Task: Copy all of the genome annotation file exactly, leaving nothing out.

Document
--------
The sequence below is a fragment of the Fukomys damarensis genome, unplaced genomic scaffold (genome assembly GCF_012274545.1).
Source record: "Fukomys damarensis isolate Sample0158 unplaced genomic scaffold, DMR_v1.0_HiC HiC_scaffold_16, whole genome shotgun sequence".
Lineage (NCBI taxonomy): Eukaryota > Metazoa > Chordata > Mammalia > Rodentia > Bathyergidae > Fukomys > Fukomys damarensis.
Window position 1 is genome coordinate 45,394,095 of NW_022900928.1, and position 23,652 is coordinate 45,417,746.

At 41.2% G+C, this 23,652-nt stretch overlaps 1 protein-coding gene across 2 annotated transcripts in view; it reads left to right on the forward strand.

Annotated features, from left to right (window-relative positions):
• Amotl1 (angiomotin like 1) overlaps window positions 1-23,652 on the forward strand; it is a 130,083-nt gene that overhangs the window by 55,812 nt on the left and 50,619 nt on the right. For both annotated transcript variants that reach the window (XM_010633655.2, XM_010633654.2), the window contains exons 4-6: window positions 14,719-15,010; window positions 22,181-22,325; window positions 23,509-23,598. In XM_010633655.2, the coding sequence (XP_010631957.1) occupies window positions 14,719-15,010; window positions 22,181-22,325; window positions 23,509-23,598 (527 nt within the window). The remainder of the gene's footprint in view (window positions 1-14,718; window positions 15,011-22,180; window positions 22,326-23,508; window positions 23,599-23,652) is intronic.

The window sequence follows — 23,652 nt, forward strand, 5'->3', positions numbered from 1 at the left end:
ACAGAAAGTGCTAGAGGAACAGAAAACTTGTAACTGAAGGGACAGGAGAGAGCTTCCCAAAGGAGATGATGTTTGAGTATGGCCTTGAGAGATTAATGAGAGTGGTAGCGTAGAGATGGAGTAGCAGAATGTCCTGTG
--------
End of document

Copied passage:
The sequence below is a fragment of the Fukomys damarensis genome, unplaced genomic scaffold (genome assembly GCF_012274545.1).
Source record: "Fukomys damarensis isolate Sample0158 unplaced genomic scaffold, DMR_v1.0_HiC HiC_scaffold_16, whole genome shotgun sequence".
Lineage (NCBI taxonomy): Eukaryota > Metazoa > Chordata > Mammalia > Rodentia > Bathyergidae > Fukomys > Fukomys damarensis.
Window position 1 is genome coordinate 45,394,095 of NW_022900928.1, and position 23,652 is coordinate 45,417,746.

At 41.2% G+C, this 23,652-nt stretch overlaps 1 protein-coding gene across 2 annotated transcripts in view; it reads left to right on the forward strand.

Annotated features, from left to right (window-relative positions):
• Amotl1 (angiomotin like 1) overlaps window positions 1-23,652 on the forward strand; it is a 130,083-nt gene that overhangs the window by 55,812 nt on the left and 50,619 nt on the right. For both annotated transcript variants that reach the window (XM_010633655.2, XM_010633654.2), the window contains exons 4-6: window positions 14,719-15,010; window positions 22,181-22,325; window positions 23,509-23,598. In XM_010633655.2, the coding sequence (XP_010631957.1) occupies window positions 14,719-15,010; window positions 22,181-22,325; window positions 23,509-23,598 (527 nt within the window). The remainder of the gene's footprint in view (window positions 1-14,718; window positions 15,011-22,180; window positions 22,326-23,508; window positions 23,599-23,652) is intronic.

The window sequence follows — 23,652 nt, forward strand, 5'->3', positions numbered from 1 at the left end:
ACAGAAAGTGCTAGAGGAACAGAAAACTTGTAACTGAAGGGACAGGAGAGAGCTTCCCAAAGGAGATGATGTTTGAGTATGGCCTTGAGAGATTAATGAGAGTGGTAGCGTAGAGATGGAGTAGCAGAATGTCCTGTG